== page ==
It may be a compromise between agility and space, but having a canoe that is fishing-friendly, rather than a smaller canoe that is only suitable for one purpose, could mean that you get the chance to do different paddling activities with the same boat.

Things to Look for:

First and foremost, you need to think about how you’re going to carry all your kit and not have it floating on the water if the boat is a bit rocky on wilder waters. Many fishing-friendly canoes come with pole attachments, or you purchase these as an “additional extra”.

If you’re going to try a canoe camping trip think about all the gear you’re going to have to carry (make it as lean as you can) and choose your canoe size accordingly.

They are really worth having if you want a smooth and simple setup/dismantle and lower the risk of falling in whilst fumbling around for your kit whilst out on the lake.


Some materials (e.g. Aluminium) can be quite noisy when you hit the sides with your paddle or move things around in the boat, plus other composites can lose heat through the transfer of energy into the water.

Its best to use the right boat for the environment you are heading into. You need to think carefully about what you carry, especially if you need to paddle down wilder waters first in order to get to the more remote places that offer the best fishing spots.

Square-stern canoes also add the benefit of being able to bolt on a trolling motor, which of course may be a godsend if you’re venturing on a particularly long journey.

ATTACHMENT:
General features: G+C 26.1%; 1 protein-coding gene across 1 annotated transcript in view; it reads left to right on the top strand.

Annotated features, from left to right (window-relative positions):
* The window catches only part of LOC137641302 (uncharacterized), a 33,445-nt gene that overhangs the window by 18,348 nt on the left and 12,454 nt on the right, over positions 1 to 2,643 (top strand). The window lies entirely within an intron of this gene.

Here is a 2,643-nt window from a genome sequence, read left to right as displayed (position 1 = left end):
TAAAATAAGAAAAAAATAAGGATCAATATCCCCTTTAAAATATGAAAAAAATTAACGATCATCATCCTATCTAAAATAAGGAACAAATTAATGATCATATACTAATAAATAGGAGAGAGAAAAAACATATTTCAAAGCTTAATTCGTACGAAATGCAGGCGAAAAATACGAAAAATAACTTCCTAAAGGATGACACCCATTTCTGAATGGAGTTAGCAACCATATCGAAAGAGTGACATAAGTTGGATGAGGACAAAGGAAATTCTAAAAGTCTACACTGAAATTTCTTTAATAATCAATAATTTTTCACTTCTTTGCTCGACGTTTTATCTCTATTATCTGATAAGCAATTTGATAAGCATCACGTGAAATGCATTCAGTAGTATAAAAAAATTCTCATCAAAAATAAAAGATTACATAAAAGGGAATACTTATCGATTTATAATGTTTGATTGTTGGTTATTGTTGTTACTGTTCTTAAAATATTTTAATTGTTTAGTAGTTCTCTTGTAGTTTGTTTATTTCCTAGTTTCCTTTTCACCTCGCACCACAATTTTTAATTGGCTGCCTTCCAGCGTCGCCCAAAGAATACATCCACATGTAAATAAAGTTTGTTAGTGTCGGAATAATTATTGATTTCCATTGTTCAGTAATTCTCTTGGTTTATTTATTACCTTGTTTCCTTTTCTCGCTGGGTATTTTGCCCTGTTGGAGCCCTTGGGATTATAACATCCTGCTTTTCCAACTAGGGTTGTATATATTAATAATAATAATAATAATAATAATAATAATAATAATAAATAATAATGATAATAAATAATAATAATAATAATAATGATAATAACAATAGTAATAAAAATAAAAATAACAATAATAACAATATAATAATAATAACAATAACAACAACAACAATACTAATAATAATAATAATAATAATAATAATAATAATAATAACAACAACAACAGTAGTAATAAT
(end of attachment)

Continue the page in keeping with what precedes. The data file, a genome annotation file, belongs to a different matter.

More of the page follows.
Hunting/adventure canoes are generally made of thicker material or have a foam core, as this can lower the heat loss from the transfer of energy into the water. This generally doesn’t make it too much heavier, as the materials used in making the canoe tend to be lightweight.

These boats can be used across a variety of paddling styles, but they might be a little less comfortable than others on longer journeys. Square-sterns paddle just like traditional canoes, the only real difference of course is that they cannot be spun around and paddled as easily whilst facing the ‘wrong’ way round.


The canoes that are fishing-friendly, or models that are specifically designed for the more adventurous canoeist in mind, don’t just have to be used for fishing trips. You can use the more robust models for a variety of trips, just keep in mind that some are slightly heavier or made specifically for the solo paddler.

Many people forget that there is a temperature transfer from the water to your body, meaning that if you are going out in the cold weather, you may get a bit chilly when sitting for a long period of time. Just remember that if you use an insulated-hulled canoe, it may be far heavier to portage and be a bigger struggle when racking it after a day’s fishing.

Some manufactures do claim that their less-specific models do allow you to ‘fish’ from them, but some are actually not suitable or comfortable for fishing. The best thing to do is figure out what your needs are and match the canoe by the specific benefits that the model offers e.g. movable seats, rod attachments, square-stern or foam hull.